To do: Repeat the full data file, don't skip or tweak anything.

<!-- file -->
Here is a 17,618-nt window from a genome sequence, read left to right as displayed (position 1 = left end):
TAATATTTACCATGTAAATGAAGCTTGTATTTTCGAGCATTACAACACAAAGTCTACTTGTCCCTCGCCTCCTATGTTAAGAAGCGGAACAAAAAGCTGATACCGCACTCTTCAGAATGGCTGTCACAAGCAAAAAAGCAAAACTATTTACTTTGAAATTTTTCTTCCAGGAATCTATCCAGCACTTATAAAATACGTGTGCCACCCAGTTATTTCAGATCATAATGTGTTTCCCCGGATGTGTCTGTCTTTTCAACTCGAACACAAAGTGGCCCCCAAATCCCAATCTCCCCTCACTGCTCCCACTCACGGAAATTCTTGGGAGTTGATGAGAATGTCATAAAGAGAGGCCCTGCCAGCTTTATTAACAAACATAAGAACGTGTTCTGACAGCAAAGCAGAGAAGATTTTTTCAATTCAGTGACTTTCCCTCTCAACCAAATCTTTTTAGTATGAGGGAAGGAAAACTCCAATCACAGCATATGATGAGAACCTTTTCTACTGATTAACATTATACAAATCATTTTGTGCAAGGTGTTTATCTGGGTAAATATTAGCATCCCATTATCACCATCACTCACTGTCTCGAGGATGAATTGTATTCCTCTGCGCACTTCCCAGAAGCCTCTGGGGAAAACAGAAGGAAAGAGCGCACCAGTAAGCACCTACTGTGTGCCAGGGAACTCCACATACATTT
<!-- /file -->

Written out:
Here is a 17,618-nt window from a genome sequence, read left to right as displayed (position 1 = left end):
TAATATTTACCATGTAAATGAAGCTTGTATTTTCGAGCATTACAACACAAAGTCTACTTGTCCCTCGCCTCCTATGTTAAGAAGCGGAACAAAAAGCTGATACCGCACTCTTCAGAATGGCTGTCACAAGCAAAAAAGCAAAACTATTTACTTTGAAATTTTTCTTCCAGGAATCTATCCAGCACTTATAAAATACGTGTGCCACCCAGTTATTTCAGATCATAATGTGTTTCCCCGGATGTGTCTGTCTTTTCAACTCGAACACAAAGTGGCCCCCAAATCCCAATCTCCCCTCACTGCTCCCACTCACGGAAATTCTTGGGAGTTGATGAGAATGTCATAAAGAGAGGCCCTGCCAGCTTTATTAACAAACATAAGAACGTGTTCTGACAGCAAAGCAGAGAAGATTTTTTCAATTCAGTGACTTTCCCTCTCAACCAAATCTTTTTAGTATGAGGGAAGGAAAACTCCAATCACAGCATATGATGAGAACCTTTTCTACTGATTAACATTATACAAATCATTTTGTGCAAGGTGTTTATCTGGGTAAATATTAGCATCCCATTATCACCATCACTCACTGTCTCGAGGATGAATTGTATTCCTCTGCGCACTTCCCAGAAGCCTCTGGGGAAAACAGAAGGAAAGAGCGCACCAGTAAGCACCTACTGTGTGCCAGGGAACTCCACATACATTT